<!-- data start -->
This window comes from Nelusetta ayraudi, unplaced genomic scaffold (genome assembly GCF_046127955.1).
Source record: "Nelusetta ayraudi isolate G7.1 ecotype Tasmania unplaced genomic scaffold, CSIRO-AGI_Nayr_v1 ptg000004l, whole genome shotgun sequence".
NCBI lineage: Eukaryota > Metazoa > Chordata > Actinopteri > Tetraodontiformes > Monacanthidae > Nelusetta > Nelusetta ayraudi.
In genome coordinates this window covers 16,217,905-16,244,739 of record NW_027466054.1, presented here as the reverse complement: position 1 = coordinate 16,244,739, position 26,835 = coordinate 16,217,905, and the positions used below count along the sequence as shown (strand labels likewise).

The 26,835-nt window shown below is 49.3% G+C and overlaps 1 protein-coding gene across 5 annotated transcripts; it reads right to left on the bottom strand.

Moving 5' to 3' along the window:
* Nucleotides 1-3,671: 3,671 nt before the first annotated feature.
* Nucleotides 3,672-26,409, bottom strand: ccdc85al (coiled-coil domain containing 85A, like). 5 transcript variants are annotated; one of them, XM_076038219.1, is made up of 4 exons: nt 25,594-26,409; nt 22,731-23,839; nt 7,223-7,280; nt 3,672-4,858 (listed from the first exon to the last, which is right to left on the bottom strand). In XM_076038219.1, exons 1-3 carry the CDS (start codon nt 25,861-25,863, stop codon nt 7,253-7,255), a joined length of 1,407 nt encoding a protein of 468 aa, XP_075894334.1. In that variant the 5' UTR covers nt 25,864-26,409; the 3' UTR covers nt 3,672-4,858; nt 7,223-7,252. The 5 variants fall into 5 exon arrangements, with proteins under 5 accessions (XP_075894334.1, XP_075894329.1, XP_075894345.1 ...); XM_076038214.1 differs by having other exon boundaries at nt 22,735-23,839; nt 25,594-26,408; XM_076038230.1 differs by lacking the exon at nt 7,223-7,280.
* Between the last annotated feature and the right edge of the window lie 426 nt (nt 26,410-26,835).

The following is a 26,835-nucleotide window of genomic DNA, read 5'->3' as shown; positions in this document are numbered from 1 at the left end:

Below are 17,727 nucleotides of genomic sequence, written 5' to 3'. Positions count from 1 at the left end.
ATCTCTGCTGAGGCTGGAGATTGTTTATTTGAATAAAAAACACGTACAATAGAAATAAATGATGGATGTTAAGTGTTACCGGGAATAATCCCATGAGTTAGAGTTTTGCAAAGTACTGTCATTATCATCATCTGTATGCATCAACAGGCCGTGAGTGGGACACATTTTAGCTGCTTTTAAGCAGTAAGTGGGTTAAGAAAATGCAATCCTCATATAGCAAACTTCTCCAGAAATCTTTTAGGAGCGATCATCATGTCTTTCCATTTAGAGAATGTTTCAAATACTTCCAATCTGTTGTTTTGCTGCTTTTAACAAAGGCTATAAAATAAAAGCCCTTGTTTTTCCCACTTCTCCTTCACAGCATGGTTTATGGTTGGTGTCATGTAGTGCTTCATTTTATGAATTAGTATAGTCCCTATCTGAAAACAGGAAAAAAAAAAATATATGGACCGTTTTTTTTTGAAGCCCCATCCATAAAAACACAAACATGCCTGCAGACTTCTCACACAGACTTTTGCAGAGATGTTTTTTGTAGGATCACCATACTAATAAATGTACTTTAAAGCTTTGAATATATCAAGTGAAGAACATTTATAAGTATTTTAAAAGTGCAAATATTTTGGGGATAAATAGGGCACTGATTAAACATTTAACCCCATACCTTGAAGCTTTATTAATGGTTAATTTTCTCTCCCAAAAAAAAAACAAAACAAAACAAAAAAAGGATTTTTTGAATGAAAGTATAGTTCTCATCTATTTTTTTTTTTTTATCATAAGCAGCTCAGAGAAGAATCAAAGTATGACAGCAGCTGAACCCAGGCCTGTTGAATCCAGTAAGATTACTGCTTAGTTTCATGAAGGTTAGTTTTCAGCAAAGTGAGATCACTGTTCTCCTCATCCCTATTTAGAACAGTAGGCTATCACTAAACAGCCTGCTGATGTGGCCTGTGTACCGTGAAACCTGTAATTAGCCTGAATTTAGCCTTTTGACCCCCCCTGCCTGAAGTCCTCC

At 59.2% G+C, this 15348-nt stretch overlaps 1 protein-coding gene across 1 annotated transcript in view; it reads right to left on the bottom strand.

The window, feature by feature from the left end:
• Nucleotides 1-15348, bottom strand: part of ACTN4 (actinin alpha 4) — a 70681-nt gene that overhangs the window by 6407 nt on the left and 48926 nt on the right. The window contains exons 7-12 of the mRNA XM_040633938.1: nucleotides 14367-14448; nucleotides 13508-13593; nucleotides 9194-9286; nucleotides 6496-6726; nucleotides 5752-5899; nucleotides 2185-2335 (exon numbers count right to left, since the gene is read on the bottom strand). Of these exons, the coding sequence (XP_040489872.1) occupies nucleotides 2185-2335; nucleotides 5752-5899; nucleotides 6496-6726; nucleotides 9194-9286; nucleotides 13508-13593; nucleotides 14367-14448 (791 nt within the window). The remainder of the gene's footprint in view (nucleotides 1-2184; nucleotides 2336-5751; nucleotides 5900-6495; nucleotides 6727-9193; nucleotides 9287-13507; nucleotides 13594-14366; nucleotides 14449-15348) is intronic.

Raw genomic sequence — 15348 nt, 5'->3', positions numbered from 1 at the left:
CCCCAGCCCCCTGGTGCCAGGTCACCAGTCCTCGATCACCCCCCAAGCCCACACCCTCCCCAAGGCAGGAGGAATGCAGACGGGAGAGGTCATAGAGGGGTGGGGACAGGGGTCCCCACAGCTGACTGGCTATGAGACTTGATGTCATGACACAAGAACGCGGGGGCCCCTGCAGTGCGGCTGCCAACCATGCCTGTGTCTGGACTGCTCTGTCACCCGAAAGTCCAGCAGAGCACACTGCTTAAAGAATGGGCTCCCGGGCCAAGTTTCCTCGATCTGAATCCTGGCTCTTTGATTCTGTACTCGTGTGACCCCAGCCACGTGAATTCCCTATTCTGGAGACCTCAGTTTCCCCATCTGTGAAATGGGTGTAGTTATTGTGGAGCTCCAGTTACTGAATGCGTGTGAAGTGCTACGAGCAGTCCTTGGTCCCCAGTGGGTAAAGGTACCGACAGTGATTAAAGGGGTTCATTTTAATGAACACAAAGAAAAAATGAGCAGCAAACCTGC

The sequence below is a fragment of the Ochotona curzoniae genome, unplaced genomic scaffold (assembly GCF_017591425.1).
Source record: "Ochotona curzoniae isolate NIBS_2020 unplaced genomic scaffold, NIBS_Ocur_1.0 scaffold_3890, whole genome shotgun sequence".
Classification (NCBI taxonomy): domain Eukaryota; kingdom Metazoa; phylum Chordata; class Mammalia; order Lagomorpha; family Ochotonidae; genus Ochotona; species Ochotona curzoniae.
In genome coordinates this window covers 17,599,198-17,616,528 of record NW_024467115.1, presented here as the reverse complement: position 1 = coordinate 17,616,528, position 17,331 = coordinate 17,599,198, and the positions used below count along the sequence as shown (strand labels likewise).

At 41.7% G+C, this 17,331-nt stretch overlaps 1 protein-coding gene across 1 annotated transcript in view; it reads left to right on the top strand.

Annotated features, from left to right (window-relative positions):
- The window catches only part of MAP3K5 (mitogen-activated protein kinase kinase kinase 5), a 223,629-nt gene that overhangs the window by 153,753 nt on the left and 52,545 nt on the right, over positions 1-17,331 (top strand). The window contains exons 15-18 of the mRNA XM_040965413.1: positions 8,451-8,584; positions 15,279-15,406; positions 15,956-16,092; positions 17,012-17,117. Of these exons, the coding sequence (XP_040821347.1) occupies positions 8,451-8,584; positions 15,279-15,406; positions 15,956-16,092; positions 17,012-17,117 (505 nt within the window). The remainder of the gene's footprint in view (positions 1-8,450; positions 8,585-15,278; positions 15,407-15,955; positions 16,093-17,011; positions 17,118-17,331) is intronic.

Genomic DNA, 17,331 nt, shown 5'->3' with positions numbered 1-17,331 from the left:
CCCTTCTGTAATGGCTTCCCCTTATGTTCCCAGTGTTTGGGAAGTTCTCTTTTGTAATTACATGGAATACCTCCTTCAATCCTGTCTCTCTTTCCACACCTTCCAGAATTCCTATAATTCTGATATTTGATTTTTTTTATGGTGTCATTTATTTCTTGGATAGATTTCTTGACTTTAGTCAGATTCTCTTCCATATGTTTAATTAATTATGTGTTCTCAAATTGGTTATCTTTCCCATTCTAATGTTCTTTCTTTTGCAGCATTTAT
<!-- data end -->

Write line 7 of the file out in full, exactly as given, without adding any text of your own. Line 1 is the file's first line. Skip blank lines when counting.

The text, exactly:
* Nucleotides 1-3,671: 3,671 nt before the first annotated feature.